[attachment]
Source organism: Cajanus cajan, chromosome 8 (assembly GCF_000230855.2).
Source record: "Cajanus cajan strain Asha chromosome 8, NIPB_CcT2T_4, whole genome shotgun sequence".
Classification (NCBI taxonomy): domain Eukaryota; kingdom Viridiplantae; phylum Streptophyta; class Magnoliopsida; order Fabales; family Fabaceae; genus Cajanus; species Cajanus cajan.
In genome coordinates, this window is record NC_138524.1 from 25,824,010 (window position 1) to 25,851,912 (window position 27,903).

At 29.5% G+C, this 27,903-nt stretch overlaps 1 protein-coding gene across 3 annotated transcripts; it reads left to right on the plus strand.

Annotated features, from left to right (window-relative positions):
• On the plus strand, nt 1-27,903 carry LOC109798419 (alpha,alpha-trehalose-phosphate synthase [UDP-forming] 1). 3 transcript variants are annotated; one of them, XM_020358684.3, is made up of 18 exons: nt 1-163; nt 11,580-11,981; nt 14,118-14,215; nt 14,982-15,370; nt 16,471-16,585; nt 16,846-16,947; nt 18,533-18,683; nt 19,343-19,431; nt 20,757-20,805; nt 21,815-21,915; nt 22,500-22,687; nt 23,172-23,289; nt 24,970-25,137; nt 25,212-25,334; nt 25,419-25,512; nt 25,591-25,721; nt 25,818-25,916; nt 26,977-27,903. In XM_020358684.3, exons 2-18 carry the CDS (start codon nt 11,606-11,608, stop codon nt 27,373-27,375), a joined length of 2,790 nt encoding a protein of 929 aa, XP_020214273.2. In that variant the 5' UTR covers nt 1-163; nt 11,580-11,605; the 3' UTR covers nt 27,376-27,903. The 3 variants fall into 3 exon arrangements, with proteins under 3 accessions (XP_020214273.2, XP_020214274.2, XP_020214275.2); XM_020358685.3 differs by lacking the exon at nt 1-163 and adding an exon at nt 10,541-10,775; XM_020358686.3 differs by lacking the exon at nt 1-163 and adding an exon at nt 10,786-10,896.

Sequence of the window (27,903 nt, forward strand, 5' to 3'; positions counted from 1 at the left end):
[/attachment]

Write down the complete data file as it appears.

Source organism: Cajanus cajan, chromosome 8 (assembly GCF_000230855.2).
Source record: "Cajanus cajan strain Asha chromosome 8, NIPB_CcT2T_4, whole genome shotgun sequence".
Classification (NCBI taxonomy): domain Eukaryota; kingdom Viridiplantae; phylum Streptophyta; class Magnoliopsida; order Fabales; family Fabaceae; genus Cajanus; species Cajanus cajan.
In genome coordinates, this window is record NC_138524.1 from 25,824,010 (window position 1) to 25,851,912 (window position 27,903).

At 29.5% G+C, this 27,903-nt stretch overlaps 1 protein-coding gene across 3 annotated transcripts; it reads left to right on the plus strand.

Annotated features, from left to right (window-relative positions):
• On the plus strand, nt 1-27,903 carry LOC109798419 (alpha,alpha-trehalose-phosphate synthase [UDP-forming] 1). 3 transcript variants are annotated; one of them, XM_020358684.3, is made up of 18 exons: nt 1-163; nt 11,580-11,981; nt 14,118-14,215; nt 14,982-15,370; nt 16,471-16,585; nt 16,846-16,947; nt 18,533-18,683; nt 19,343-19,431; nt 20,757-20,805; nt 21,815-21,915; nt 22,500-22,687; nt 23,172-23,289; nt 24,970-25,137; nt 25,212-25,334; nt 25,419-25,512; nt 25,591-25,721; nt 25,818-25,916; nt 26,977-27,903. In XM_020358684.3, exons 2-18 carry the CDS (start codon nt 11,606-11,608, stop codon nt 27,373-27,375), a joined length of 2,790 nt encoding a protein of 929 aa, XP_020214273.2. In that variant the 5' UTR covers nt 1-163; nt 11,580-11,605; the 3' UTR covers nt 27,376-27,903. The 3 variants fall into 3 exon arrangements, with proteins under 3 accessions (XP_020214273.2, XP_020214274.2, XP_020214275.2); XM_020358685.3 differs by lacking the exon at nt 1-163 and adding an exon at nt 10,541-10,775; XM_020358686.3 differs by lacking the exon at nt 1-163 and adding an exon at nt 10,786-10,896.

Sequence of the window (27,903 nt, forward strand, 5' to 3'; positions counted from 1 at the left end):